5. Fox, Michael W., ibid, p. 117-118.

6. For example, during 1989, environmental activists Jeremy Rifkin filed suit in Federal district court to halt all federally funded research on the basis that all such studies violated federal environmental regulations. In California, environmental and animal rights groups have cooperated in trying to halt the construction of university research facilities.

7. Fox, Michael W., ibid, p. 219 - 230.

8. The Gaia hypothesis is largely the child of James Lovelock who published his hypothesis that the earth is a single huge organism in his book _Gaia: A New Look at Life on Earth_, Oxford University Press, Oxford, 1979. During 1988 Lovelock modified his views somewhat, retreating under pressure by fellow scientists from the concept that the earth is actually a living organism. At a conference during that year sponsored by the American Geophysical Union, Lovelock conceded that his teleologic argument was too strong and proposed, instead, a nonteleologic model of the earth in which "the nonliving and the living represent a self-regulating system that keeps itself in a constant state." For a review of the evolution of the Gaia concept see Science, 240: 393-395 (1988).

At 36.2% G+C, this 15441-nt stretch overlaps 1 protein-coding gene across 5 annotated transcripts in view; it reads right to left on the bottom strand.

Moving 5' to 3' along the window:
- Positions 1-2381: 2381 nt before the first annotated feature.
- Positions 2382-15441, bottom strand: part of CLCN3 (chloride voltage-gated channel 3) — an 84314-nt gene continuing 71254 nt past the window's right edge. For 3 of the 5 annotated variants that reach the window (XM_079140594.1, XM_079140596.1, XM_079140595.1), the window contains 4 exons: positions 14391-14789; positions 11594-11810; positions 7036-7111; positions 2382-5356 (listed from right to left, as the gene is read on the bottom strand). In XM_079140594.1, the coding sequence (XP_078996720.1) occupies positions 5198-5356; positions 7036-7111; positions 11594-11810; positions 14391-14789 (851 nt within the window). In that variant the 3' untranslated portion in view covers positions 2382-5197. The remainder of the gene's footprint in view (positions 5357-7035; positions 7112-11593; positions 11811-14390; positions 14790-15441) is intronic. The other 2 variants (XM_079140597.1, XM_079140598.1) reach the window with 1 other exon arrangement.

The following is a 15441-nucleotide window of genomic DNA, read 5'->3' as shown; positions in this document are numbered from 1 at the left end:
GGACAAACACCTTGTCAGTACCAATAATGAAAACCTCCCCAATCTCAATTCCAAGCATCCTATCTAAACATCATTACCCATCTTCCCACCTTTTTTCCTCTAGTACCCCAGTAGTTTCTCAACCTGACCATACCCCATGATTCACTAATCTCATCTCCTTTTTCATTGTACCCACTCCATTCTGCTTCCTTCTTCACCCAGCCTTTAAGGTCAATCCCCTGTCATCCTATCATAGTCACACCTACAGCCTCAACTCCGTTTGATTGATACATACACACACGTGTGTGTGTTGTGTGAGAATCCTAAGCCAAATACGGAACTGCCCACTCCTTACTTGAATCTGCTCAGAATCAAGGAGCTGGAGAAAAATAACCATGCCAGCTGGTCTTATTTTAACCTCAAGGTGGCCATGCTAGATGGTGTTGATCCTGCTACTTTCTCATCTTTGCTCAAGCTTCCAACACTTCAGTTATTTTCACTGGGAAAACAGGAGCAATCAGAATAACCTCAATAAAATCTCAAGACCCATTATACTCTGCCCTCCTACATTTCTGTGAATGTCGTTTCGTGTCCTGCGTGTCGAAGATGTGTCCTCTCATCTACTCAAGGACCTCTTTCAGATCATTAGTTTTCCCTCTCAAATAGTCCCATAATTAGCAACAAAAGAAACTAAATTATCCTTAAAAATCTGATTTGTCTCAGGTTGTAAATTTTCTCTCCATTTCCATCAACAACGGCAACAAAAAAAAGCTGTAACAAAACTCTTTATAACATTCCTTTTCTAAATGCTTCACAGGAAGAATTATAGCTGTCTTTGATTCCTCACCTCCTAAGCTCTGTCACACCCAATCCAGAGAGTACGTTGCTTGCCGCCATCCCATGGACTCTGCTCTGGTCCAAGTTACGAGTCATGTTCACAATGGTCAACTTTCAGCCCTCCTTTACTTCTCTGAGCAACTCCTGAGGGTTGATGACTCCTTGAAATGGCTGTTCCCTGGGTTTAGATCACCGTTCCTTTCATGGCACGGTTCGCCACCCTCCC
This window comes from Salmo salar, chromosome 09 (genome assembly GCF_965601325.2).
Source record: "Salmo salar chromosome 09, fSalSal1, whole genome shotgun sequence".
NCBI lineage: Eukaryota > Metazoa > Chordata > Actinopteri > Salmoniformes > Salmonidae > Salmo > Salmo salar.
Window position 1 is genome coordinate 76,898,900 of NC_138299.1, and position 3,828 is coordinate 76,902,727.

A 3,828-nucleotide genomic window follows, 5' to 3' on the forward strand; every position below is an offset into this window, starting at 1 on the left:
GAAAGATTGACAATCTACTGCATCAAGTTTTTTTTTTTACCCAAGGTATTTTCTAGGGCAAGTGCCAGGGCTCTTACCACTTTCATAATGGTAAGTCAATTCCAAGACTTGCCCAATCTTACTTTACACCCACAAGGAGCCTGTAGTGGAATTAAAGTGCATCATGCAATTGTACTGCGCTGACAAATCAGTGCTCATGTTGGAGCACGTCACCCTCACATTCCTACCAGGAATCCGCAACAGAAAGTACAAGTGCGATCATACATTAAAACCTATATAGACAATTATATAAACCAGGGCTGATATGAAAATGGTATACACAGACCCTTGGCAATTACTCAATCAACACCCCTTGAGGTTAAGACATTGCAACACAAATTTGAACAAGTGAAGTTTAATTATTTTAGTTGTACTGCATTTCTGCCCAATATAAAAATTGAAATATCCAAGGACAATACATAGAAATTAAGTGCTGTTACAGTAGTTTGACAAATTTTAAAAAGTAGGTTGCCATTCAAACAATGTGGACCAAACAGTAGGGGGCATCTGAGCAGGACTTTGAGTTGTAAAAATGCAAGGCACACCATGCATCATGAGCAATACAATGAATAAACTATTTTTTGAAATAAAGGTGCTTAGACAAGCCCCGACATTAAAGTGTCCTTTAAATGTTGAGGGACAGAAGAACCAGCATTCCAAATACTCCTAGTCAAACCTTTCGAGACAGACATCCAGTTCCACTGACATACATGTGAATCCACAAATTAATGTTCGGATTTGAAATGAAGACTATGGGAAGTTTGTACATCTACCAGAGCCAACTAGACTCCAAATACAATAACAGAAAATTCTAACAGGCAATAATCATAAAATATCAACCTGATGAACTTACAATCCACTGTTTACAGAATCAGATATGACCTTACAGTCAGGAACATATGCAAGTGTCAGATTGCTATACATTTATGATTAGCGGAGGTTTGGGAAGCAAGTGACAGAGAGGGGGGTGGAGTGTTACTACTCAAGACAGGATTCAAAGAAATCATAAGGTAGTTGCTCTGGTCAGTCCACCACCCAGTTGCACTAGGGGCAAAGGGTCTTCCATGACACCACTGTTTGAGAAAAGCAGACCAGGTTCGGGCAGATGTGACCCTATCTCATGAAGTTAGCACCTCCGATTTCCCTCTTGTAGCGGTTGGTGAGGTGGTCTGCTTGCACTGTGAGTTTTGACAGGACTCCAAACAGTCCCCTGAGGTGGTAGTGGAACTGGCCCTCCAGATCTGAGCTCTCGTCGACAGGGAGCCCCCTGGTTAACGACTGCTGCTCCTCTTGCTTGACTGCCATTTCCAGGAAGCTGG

9. Fox, Michael, W., op. cit., p. 220.

10. Ibid, p. 223.

11. Ibid, p. 225.

12. Ibid, p. 227.

13. Regan, Tom, The Case for Animal Rights, International Society for Animal Rights, Inc., Clarks Summit, PA, 1987, 0. 59.

14. Ibid, p. 58.

15. Ibid, p. 59.

16. Ibid, p. 60.

17. Fox, Michael, op. cit., p. 227.

18. Regan, Tom, op. cit., pp. 46 - 47.

19. Ryder, Richard D., Animal Revolution, Basil Blackwell, Ltd., Cambridge, MA, 1989, pp. 325 - 326.

20. Regan, Tom, op. cit., p. 81.

[ JBEM Index / Volume 5 / Number 1 ]